School of Medicine and Health Sciences Poster Presentations

Title

Cesarean Delivery Prevention: The Vaginal Breech Initiative

Poster Number

341

Document Type

Poster

Status

Medical Student

Abstract Category

Women/Child Health

Keywords

vaginal breech, cesarean prevention, breech initiative

Publication Date

Spring 2018

Abstract

INTRODUCTION: Reducing the cesarean delivery rate is a national priority. Performing vaginal breech deliveries can be one important component of a cesarean reduction strategy. Scientific evidence, professional recommendations and consumer demand have all shifted to support vaginal breech delivery as an option to routine cesarean delivery for breech presentations. At the George Washington University Hospital (GWUH), we have established a Vaginal Breech Initiative to increase access to vaginal breech delivery. We are currently studying deferred, attempted and successful vaginal breech deliveries performed at GWUH after the institution of the Vaginal Breech Initiative. We hope to identify the components of successful and unsuccessful vaginal breech deliveries, as well as look at the outcomes of these deliveries. This interim analysis aims to describe our vaginal breech success rate and identify which breech vaginal deliveries were conducted as a part of the Initiative and adhered to our protocol.

METHODS: This is an observational report and interim data analysis of the vaginal breech labors and deliveries managed by a Breech Vaginal Team at GWUH. Electronic medical record (EMR) query identified all charts with relevant ICD-9 codes. A retrospective chart review of planned, attempted, and deferred vaginal breech deliveries at GWU Hospital from 2014-2017 was conducted.

RESULTS: This is an interim analysis based on review of 398 patient charts. Preliminary outcome data from patients attempting a breech vaginal delivery (n=50) at GWUH demonstrate a 76% vaginal breech success rate. Of the total attempted vaginal breech deliveries, 70% (n=35) occurred in the context of the Vaginal Breech Initiative. Of these, provider adherence to the established protocol was demonstrated in 91.4% (n=32) of cases.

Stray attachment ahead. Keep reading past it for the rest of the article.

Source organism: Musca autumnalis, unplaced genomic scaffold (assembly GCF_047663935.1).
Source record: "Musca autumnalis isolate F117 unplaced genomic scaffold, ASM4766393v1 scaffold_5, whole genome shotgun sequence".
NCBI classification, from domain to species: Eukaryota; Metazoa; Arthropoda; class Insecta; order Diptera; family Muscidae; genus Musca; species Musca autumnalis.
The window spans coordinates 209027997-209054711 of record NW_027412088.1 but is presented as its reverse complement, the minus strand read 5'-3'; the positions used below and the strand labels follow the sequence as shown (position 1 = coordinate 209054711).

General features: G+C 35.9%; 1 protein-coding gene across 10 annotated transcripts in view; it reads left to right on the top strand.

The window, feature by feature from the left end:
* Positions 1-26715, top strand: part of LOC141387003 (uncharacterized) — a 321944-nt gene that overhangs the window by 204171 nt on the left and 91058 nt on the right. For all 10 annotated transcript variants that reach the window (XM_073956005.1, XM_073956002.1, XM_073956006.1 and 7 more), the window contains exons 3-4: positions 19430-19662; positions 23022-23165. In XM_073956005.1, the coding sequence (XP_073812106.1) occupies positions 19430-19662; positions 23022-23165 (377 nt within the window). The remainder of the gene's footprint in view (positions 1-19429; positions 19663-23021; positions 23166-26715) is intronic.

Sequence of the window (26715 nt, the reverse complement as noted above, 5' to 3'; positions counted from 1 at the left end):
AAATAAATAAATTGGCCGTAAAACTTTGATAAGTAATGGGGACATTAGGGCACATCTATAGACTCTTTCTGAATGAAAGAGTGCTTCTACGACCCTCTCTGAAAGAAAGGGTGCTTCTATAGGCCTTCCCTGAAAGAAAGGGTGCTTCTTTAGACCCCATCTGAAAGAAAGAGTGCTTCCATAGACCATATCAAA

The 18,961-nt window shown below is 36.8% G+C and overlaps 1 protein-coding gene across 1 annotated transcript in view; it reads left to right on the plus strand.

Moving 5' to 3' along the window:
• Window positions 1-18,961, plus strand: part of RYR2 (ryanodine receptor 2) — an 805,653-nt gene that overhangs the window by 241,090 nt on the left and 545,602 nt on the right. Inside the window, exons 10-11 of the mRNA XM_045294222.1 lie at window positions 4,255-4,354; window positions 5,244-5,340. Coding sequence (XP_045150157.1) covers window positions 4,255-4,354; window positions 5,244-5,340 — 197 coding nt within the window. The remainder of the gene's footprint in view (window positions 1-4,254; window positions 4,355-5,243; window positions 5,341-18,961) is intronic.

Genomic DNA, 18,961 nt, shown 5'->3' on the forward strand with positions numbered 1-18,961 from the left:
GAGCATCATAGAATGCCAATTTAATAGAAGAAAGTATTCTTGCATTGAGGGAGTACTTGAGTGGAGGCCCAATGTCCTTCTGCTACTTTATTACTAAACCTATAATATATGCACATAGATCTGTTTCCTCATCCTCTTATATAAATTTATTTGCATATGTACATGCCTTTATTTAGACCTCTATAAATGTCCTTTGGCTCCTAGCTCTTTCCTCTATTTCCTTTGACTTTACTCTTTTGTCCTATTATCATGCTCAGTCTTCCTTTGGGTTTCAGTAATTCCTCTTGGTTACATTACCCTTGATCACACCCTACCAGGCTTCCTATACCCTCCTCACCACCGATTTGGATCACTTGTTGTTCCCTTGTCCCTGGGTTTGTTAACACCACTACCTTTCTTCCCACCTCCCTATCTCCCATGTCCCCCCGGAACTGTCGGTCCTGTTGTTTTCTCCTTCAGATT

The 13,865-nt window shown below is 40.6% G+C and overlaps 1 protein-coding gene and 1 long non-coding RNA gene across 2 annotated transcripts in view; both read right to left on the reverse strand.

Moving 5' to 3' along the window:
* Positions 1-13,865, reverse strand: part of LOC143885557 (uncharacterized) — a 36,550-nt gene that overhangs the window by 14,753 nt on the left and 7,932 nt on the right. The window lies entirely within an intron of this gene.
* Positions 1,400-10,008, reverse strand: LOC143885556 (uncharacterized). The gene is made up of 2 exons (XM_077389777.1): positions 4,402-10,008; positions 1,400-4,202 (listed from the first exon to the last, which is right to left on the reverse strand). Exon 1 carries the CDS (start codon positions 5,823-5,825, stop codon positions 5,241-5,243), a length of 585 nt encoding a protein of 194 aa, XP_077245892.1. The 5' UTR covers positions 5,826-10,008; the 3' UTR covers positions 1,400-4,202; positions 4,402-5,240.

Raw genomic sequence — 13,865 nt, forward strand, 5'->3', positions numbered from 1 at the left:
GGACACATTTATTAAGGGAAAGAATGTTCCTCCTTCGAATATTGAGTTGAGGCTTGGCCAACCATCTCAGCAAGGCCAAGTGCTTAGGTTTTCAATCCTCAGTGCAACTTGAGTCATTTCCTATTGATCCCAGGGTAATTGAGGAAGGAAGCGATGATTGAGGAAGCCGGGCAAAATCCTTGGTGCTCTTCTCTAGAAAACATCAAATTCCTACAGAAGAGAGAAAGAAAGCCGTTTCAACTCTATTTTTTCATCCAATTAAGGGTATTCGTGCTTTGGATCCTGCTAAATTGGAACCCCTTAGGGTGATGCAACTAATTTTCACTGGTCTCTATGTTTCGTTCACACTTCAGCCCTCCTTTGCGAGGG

CONCLUSION: Improving access to, and training in vaginal breech at GWUH has contributed to a reduced cesarean delivery rate and increased patient satisfaction. It has also provided critical training and skills for our health care providers. Through careful diagnosis, patient selection, counseling, and collaboration, breech vaginal deliveries performed in the context of a Vaginal Breech Initiative are feasible in an academic medical center. This ongoing project requires continued review of patient charts to further evaluate our vaginal breech processes.

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Cesarean Delivery Prevention: The Vaginal Breech Initiative

INTRODUCTION: Reducing the cesarean delivery rate is a national priority. Performing vaginal breech deliveries can be one important component of a cesarean reduction strategy. Scientific evidence, professional recommendations and consumer demand have all shifted to support vaginal breech delivery as an option to routine cesarean delivery for breech presentations. At the George Washington University Hospital (GWUH), we have established a Vaginal Breech Initiative to increase access to vaginal breech delivery. We are currently studying deferred, attempted and successful vaginal breech deliveries performed at GWUH after the institution of the Vaginal Breech Initiative. We hope to identify the components of successful and unsuccessful vaginal breech deliveries, as well as look at the outcomes of these deliveries. This interim analysis aims to describe our vaginal breech success rate and identify which breech vaginal deliveries were conducted as a part of the Initiative and adhered to our protocol.

METHODS: This is an observational report and interim data analysis of the vaginal breech labors and deliveries managed by a Breech Vaginal Team at GWUH. Electronic medical record (EMR) query identified all charts with relevant ICD-9 codes. A retrospective chart review of planned, attempted, and deferred vaginal breech deliveries at GWU Hospital from 2014-2017 was conducted.

RESULTS: This is an interim analysis based on review of 398 patient charts. Preliminary outcome data from patients attempting a breech vaginal delivery (n=50) at GWUH demonstrate a 76% vaginal breech success rate. Of the total attempted vaginal breech deliveries, 70% (n=35) occurred in the context of the Vaginal Breech Initiative. Of these, provider adherence to the established protocol was demonstrated in 91.4% (n=32) of cases.

CONCLUSION: Improving access to, and training in vaginal breech at GWUH has contributed to a reduced cesarean delivery rate and increased patient satisfaction. It has also provided critical training and skills for our health care providers. Through careful diagnosis, patient selection, counseling, and collaboration, breech vaginal deliveries performed in the context of a Vaginal Breech Initiative are feasible in an academic medical center. This ongoing project requires continued review of patient charts to further evaluate our vaginal breech processes.